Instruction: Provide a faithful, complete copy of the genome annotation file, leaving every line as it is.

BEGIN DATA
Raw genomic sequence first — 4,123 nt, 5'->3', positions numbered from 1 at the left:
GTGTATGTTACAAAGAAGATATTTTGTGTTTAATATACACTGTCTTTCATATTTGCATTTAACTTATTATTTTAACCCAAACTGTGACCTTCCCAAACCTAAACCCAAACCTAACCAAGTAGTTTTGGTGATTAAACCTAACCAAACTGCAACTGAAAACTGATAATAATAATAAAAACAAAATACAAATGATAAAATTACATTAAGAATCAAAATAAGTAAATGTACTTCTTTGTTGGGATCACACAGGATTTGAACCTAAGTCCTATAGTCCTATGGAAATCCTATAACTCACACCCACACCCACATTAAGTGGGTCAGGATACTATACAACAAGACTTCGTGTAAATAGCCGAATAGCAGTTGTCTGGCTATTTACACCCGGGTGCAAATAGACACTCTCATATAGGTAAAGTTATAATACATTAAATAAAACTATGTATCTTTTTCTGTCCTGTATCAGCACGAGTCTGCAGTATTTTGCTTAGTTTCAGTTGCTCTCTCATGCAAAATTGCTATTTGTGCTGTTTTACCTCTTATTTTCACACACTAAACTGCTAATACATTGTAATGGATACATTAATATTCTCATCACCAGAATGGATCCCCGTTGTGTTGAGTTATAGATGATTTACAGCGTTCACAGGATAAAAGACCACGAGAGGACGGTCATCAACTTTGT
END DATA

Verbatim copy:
Raw genomic sequence first — 4,123 nt, 5'->3', positions numbered from 1 at the left:
GTGTATGTTACAAAGAAGATATTTTGTGTTTAATATACACTGTCTTTCATATTTGCATTTAACTTATTATTTTAACCCAAACTGTGACCTTCCCAAACCTAAACCCAAACCTAACCAAGTAGTTTTGGTGATTAAACCTAACCAAACTGCAACTGAAAACTGATAATAATAATAAAAACAAAATACAAATGATAAAATTACATTAAGAATCAAAATAAGTAAATGTACTTCTTTGTTGGGATCACACAGGATTTGAACCTAAGTCCTATAGTCCTATGGAAATCCTATAACTCACACCCACACCCACATTAAGTGGGTCAGGATACTATACAACAAGACTTCGTGTAAATAGCCGAATAGCAGTTGTCTGGCTATTTACACCCGGGTGCAAATAGACACTCTCATATAGGTAAAGTTATAATACATTAAATAAAACTATGTATCTTTTTCTGTCCTGTATCAGCACGAGTCTGCAGTATTTTGCTTAGTTTCAGTTGCTCTCTCATGCAAAATTGCTATTTGTGCTGTTTTACCTCTTATTTTCACACACTAAACTGCTAATACATTGTAATGGATACATTAATATTCTCATCACCAGAATGGATCCCCGTTGTGTTGAGTTATAGATGATTTACAGCGTTCACAGGATAAAAGACCACGAGAGGACGGTCATCAACTTTGT